Importantly SKM assumes the program will not encounter problems with bidders failing to deliver on promises.  A critical challenge with Hunt’s auction design is that he is seeking to procure delivery of abatement in advance of it being available. 

The history of past abatement project support programs is that delivering significant abatement projects takes time and is subject to uncertainty. Blind bidding processes, at least in early rounds, tend to encourage low ball optimistic bids from proponents who later encounter problems implementing projects on time and budget. How this might unfold is that four years into the program and with only three years left to 2020 the government comes to realise it faces a major abatement shortfall. Trying to make up this shortfall in such a short period of time is inevitably expensive. 

Yet SKM’s modelling is that the program achieves an average cost of abatement of $24 per tonne of CO2 without any late surge in costs, in spite of the allocated budget being inadequate.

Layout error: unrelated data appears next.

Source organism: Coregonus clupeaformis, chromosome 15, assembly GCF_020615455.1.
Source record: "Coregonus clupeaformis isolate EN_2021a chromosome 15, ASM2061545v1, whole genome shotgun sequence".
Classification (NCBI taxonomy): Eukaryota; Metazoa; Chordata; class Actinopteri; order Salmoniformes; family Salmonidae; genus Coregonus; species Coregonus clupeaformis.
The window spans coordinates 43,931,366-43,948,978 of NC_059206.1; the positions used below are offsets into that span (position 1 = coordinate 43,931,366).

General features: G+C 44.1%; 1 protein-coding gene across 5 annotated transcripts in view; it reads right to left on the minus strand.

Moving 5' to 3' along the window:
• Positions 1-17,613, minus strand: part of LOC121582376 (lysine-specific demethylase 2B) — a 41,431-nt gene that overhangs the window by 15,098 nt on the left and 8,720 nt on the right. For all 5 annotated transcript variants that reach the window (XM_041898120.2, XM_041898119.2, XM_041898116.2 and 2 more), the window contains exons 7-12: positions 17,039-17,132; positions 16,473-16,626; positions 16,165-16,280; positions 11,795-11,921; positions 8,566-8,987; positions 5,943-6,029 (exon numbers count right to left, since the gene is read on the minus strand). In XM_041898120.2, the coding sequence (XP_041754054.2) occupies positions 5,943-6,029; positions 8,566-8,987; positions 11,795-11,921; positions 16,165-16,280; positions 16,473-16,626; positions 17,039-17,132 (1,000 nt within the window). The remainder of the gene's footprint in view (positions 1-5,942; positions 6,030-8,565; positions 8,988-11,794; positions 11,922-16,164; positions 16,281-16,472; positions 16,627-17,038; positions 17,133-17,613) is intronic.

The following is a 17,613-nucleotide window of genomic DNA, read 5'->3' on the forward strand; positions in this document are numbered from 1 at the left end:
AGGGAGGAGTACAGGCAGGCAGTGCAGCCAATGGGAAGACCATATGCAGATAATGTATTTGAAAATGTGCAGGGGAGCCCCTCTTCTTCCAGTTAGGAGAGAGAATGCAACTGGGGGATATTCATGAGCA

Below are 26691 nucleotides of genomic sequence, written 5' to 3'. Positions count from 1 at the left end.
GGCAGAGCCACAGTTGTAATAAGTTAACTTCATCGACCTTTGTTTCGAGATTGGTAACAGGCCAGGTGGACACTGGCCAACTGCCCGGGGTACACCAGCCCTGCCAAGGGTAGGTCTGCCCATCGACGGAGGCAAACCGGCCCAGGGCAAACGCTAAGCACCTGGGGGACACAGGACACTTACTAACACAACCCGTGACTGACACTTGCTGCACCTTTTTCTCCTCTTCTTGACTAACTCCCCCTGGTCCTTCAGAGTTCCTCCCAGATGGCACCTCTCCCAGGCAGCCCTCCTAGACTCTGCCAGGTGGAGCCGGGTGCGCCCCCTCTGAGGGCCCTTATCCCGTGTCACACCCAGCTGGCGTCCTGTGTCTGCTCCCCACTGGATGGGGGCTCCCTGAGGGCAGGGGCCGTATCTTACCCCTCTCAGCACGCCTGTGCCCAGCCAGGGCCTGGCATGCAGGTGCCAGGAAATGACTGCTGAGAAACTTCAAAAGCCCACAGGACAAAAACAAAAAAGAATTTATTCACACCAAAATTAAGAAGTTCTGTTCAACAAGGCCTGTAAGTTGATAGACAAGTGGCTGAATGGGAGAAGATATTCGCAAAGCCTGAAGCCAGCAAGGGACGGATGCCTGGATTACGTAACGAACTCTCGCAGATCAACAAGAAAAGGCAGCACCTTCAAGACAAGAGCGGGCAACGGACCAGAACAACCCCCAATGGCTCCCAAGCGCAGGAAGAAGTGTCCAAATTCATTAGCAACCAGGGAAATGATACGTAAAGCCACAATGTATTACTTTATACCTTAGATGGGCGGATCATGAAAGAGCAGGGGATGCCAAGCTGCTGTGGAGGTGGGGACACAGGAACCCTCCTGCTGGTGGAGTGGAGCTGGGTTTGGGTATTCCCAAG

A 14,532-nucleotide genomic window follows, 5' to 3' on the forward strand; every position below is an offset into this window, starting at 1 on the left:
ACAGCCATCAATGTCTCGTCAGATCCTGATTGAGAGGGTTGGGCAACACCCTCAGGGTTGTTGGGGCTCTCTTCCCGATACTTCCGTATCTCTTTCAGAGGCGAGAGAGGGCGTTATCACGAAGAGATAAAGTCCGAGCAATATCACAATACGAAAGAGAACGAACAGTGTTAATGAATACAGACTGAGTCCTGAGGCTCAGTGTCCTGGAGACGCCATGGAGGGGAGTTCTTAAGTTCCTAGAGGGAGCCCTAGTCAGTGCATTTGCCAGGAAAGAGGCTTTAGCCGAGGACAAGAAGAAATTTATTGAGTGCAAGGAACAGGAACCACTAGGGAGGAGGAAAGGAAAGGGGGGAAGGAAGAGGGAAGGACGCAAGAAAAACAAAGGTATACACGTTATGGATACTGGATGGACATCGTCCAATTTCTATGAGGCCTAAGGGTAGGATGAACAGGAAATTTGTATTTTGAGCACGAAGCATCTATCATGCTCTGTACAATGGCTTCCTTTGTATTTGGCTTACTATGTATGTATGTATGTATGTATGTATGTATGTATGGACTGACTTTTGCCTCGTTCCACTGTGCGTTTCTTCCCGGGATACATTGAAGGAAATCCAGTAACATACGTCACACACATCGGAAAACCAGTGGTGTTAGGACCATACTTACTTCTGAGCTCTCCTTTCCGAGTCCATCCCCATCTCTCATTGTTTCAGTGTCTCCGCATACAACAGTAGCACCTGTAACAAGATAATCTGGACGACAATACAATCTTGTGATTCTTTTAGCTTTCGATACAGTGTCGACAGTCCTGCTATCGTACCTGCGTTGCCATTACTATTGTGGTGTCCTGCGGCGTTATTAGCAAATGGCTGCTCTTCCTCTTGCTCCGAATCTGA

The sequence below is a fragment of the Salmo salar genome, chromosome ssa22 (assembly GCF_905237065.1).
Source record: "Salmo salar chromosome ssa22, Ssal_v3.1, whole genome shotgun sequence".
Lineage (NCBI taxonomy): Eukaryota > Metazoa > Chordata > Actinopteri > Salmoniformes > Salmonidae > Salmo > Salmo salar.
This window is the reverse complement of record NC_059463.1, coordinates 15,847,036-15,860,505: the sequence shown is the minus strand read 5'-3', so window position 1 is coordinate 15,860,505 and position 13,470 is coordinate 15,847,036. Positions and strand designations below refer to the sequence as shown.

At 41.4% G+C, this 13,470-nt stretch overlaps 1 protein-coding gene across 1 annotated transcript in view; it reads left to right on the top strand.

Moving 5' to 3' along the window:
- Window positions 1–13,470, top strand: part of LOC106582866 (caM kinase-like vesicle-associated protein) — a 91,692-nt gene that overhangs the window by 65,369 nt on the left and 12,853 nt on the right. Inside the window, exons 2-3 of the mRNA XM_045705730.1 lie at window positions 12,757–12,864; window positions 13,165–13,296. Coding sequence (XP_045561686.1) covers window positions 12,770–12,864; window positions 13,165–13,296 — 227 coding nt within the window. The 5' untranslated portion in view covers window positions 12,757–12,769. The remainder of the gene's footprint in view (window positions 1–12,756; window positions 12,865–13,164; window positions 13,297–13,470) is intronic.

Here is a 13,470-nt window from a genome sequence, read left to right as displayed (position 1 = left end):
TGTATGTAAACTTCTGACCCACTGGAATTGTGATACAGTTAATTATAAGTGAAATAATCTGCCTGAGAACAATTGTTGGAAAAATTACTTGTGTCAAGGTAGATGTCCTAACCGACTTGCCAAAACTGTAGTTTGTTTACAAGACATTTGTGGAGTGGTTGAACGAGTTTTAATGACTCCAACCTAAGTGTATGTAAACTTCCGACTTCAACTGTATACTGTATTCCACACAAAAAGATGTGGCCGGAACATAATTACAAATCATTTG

Time for the Coalition to reveal their cards

The Coalition has been repeatedly saying it will reveal its budget costings and detailed explanations of policies in “good time before the election”.  

If Greg Hunt and Tony Abbott are so confident then they surely must have gathered some detailed evidence that explains why other experts could be so wrong.

When will they share this with the rest of us?

CORRECTION: An earlier version of this article stated in the third paragraph that the abatement that needed to be acquired by the Coalition had been revised down to 275m tonnes of CO2. This should have read 370m.